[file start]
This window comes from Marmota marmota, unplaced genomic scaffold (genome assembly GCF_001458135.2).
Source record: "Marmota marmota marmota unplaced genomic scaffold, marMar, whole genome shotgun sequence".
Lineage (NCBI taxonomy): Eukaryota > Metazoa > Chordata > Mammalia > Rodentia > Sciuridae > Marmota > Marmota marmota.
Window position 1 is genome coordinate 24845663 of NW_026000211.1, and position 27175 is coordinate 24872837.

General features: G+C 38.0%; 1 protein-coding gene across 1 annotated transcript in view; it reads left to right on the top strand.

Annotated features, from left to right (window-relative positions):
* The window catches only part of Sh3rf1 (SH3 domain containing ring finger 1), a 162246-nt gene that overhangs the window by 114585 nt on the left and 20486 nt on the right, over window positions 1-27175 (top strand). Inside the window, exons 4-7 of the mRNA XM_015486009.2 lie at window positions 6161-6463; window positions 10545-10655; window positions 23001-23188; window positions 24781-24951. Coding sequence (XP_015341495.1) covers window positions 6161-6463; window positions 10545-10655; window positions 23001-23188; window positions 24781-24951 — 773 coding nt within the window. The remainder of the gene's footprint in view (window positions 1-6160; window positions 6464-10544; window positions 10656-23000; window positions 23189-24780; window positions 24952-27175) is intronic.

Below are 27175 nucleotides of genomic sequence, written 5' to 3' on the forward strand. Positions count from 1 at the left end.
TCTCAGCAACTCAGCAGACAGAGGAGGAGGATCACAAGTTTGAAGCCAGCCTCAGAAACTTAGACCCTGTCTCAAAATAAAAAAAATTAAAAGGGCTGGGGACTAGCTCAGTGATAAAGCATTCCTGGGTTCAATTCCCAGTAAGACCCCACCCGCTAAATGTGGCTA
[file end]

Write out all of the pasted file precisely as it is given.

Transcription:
This window comes from Marmota marmota, unplaced genomic scaffold (genome assembly GCF_001458135.2).
Source record: "Marmota marmota marmota unplaced genomic scaffold, marMar, whole genome shotgun sequence".
Lineage (NCBI taxonomy): Eukaryota > Metazoa > Chordata > Mammalia > Rodentia > Sciuridae > Marmota > Marmota marmota.
Window position 1 is genome coordinate 24845663 of NW_026000211.1, and position 27175 is coordinate 24872837.

General features: G+C 38.0%; 1 protein-coding gene across 1 annotated transcript in view; it reads left to right on the top strand.

Annotated features, from left to right (window-relative positions):
* The window catches only part of Sh3rf1 (SH3 domain containing ring finger 1), a 162246-nt gene that overhangs the window by 114585 nt on the left and 20486 nt on the right, over window positions 1-27175 (top strand). Inside the window, exons 4-7 of the mRNA XM_015486009.2 lie at window positions 6161-6463; window positions 10545-10655; window positions 23001-23188; window positions 24781-24951. Coding sequence (XP_015341495.1) covers window positions 6161-6463; window positions 10545-10655; window positions 23001-23188; window positions 24781-24951 — 773 coding nt within the window. The remainder of the gene's footprint in view (window positions 1-6160; window positions 6464-10544; window positions 10656-23000; window positions 23189-24780; window positions 24952-27175) is intronic.

Below are 27175 nucleotides of genomic sequence, written 5' to 3' on the forward strand. Positions count from 1 at the left end.
TCTCAGCAACTCAGCAGACAGAGGAGGAGGATCACAAGTTTGAAGCCAGCCTCAGAAACTTAGACCCTGTCTCAAAATAAAAAAAATTAAAAGGGCTGGGGACTAGCTCAGTGATAAAGCATTCCTGGGTTCAATTCCCAGTAAGACCCCACCCGCTAAATGTGGCTA